I teach a course on dreams at Bennington College. Last semester, after three months of asking my students to record their dreams, to write about dreams, and to write about what other writers have said about dreams, I asked them instead to portray a dream in a comic strip. I was amazed. Even kids who couldn’t draw to save their lives revealed instincts for pacing, storyboarding, and composition that would’ve made them better-than-average writers had their skills been verbal and not visual. A couple of my students had studied cartooning, but most had not—and all had taken classes that emphasized writing. Yet only a few could write papers that were a pleasure to read, while nearly all produced cartoons that provoked more pleasure than pain.
Maybe my standards are higher for prose, but that isn’t the whole explanation. At first I saw my students’ cartoons as one more piece of evidence that ours is now an image-oriented culture. Maybe so, but the simpler answer is that we read comics for pleasure, with as much awareness of our moment-by-moment enjoyment and its specific causes as we have while eating. And not many undergraduates read prose that way, least of all critical prose. They’ve never looked for pleasure in critical essays, can’t spot it when it’s there for the taking, and so of course don’t know how to produce it with their own prose. They know how to create enjoyable comic strips because they know what it feels like to enjoy one.
I start with enjoyment both because that’s where the comic book started and because the craving for legitimacy betrayed by boosters of the graphic novel—betrayed, indeed, by the term “graphic novel”—seems to portend an unfortunate devaluation of pleasure. Till recently, no one read comics except for fun, and while that meant that many were pitched to the lowest common denominator, yielding abominations (like most of the strips in any daily paper) that most readers of Maisonneuve would agree with me in finding too dumb to enjoy, it also meant that—unlike so many “serious” books—comic books were never too self-important, humorless, or preachy to enjoy. It’s fair to insist that comics don’t have to be stupid, but some proponents of the genre seem to be boasting that comics don’t have to be fun. And while that’s true, it hardly seems a cause for celebration. It would be a pity if the graphic novel sold its birthright for a mess of plaudits.
On the face of it, “graphic novel” is as pretentious  a term as “rock opera.” In certain formats, graphic novels are about the size and shape of a short trade-paperback novel, but that is about all the two forms have in common. To be sure, the term created a needed marketing niche; without it, Chris Ware and Art Spiegelman would still be stuck in the humor section with the Dilbert compilations. And no one can blame serious cartoonists and their fans for wanting to shed the men-in-tights stigma that attaches to “comic book.” But few so-called graphic novels really read or feel or function like novels.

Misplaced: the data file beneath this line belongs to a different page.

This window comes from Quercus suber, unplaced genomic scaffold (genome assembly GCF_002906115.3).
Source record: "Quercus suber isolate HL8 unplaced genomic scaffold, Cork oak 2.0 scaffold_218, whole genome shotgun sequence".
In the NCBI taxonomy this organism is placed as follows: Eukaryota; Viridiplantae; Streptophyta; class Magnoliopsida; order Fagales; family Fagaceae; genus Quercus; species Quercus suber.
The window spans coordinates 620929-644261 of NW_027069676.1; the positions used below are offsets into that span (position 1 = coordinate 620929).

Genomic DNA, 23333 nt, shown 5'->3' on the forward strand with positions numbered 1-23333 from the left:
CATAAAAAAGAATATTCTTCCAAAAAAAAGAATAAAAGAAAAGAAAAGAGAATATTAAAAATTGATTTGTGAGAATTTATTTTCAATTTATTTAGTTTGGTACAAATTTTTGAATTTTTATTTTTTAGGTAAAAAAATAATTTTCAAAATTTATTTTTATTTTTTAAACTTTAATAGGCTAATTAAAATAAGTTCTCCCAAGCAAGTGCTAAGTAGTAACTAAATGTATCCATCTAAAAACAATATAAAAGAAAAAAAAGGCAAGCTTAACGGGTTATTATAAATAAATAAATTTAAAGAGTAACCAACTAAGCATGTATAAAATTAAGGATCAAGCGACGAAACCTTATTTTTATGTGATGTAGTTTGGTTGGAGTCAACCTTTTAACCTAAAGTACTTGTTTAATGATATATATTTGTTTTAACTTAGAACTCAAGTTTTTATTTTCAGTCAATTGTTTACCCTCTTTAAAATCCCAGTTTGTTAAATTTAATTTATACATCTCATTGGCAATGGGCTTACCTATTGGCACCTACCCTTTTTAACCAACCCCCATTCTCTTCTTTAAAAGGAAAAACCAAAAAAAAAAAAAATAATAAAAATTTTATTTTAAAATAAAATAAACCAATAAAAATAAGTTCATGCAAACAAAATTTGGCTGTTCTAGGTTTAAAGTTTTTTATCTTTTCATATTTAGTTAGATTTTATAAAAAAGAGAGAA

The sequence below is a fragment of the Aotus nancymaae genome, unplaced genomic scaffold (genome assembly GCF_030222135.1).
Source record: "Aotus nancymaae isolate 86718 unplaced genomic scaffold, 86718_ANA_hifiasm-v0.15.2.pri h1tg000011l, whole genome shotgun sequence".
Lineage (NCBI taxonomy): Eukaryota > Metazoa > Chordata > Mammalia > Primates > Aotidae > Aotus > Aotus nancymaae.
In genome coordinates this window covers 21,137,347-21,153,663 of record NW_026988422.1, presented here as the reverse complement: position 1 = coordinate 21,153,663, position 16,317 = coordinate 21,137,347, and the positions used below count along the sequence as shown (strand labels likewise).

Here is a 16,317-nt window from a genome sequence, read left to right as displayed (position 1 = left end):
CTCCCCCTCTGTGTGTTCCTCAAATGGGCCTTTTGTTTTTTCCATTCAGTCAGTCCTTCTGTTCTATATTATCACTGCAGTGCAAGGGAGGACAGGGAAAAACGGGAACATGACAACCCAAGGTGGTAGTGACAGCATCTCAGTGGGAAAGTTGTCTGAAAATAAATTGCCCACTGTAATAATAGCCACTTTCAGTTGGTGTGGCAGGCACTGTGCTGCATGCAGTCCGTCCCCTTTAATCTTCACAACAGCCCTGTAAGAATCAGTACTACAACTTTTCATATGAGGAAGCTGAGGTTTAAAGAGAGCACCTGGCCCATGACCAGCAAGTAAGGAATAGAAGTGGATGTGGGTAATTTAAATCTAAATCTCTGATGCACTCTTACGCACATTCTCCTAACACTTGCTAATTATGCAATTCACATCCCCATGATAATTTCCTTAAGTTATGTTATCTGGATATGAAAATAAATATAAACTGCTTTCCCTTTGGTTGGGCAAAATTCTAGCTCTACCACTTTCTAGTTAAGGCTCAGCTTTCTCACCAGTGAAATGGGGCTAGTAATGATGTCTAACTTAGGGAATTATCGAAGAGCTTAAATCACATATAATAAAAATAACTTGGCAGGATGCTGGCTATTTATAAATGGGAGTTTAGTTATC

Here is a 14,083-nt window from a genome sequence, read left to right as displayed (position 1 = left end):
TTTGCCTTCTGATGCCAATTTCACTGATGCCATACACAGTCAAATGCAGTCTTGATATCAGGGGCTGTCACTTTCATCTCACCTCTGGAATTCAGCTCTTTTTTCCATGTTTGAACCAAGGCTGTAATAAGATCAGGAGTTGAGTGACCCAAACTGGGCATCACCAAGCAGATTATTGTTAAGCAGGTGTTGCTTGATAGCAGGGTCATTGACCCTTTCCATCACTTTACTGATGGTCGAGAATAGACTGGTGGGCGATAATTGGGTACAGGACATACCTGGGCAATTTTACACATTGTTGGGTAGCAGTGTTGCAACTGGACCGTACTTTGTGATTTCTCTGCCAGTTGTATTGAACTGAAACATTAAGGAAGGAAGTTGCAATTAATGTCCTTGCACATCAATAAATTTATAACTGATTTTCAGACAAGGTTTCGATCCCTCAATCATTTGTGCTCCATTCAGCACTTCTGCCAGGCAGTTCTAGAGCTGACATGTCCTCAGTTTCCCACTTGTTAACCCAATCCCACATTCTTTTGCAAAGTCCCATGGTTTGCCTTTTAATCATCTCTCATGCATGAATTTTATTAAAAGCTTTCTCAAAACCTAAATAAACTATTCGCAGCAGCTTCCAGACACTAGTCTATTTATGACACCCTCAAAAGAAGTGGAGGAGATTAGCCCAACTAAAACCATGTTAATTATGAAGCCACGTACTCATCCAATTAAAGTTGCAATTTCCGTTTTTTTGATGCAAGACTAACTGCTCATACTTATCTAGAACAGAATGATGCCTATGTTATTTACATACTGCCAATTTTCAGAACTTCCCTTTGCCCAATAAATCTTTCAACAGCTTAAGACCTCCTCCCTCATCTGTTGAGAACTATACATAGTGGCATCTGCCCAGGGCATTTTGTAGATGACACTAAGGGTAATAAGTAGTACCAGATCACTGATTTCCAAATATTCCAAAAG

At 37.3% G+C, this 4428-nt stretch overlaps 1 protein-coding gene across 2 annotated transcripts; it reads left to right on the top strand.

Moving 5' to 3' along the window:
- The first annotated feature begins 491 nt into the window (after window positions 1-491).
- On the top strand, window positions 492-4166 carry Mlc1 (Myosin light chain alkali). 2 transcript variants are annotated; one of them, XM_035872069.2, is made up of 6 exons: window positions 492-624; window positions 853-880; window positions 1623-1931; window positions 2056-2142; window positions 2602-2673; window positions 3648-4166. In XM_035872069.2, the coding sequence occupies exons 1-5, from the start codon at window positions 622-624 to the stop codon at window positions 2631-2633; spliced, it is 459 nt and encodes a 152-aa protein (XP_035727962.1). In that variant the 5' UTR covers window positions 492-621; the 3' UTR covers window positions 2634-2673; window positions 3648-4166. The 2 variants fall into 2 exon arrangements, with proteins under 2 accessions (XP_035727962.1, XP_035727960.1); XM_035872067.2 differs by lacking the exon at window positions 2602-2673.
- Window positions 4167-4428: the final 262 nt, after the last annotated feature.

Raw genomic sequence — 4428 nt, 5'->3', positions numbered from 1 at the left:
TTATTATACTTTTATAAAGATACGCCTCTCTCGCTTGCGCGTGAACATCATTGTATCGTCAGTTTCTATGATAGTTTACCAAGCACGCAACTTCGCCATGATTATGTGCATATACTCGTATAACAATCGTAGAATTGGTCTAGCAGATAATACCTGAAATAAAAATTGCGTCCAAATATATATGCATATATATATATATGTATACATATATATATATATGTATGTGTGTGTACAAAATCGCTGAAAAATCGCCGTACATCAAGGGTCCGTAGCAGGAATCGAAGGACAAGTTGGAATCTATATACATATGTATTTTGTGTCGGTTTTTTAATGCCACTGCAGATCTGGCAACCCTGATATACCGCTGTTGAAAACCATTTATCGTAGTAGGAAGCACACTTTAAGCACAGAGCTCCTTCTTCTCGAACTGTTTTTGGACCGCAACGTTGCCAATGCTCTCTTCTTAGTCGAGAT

Of course, “novel” itself has always been hard to define, and the range of things we call by that word is so wide that we should hesitate to say that anything isn’t “really” a novel. But the only definition that comes close to including all the books we do call novels, and excluding most of those we don’t, is “a long work of prose fiction,” and (granting that there is no consensus as to the exact length at which a long story becomes a short novel) I don’t know of any so-called graphic novel that contains as many words as the shortest of short novels. It may be that some pictures are worth a thousand words,  and certainly the ways in which the pictures in cartoons can illustrate or supplement or counterpoint the text are many; one of the most interesting things about comics in general is the unstable relationship between text and image. But the images in comics seldom extend their texts in ways that make the overall experience novelistic.
Some comics consist exclusively of pictures, such as the beautifully strange Frank stories of Jim Woodring, but in its classic form, of which Ghost World by Daniel Clowes is a recent outstanding example, a comic has two distinct though parallel tracks, pictures and dialogue, the latter usually enclosed in speech balloons. There may be an occasional authorial intrusion like “Meanwhile … ” at the top of a panel, but basically the only language is the speech of characters, sometimes supplemented by unspoken thoughts in special scallop-edged balloons. These cartoon peeks into a character’s head correspond to asides in a play—a comparison I make advisedly, because most comic books have more in common with play scripts or screenplays than with novels. Like plays and movies, for example, comics are not especially well suited to probing their character’s innermost thoughts, partly because the thought balloon—that brain fart linked by a series of diminishing bubbles to its source—is such an artificial and silly-looking convention. (Like the theatrical aside—which due to a similar silliness problem is now all but extinct in serious drama—it works best as a joke.) A better name for many so-called graphic novels would be “paper movies,” or maybe “closet dramas,” as literary critics call plays that are intended to be read and not performed. Like plays, most comics consist, as far as the “language track” is concerned, strictly or principally of dialogue. As in plays, the “visual track” lays great emphasis on props, stage business, mise-en-scène, and on the physical appearance of the characters—their builds, clothing, hairstyles, facial expressions, body language, and so forth. Like plays, comics do this more gracefully and less painfully than novels, conveying in a glance a wealth of information that would be tedious to read, and tempting to skip.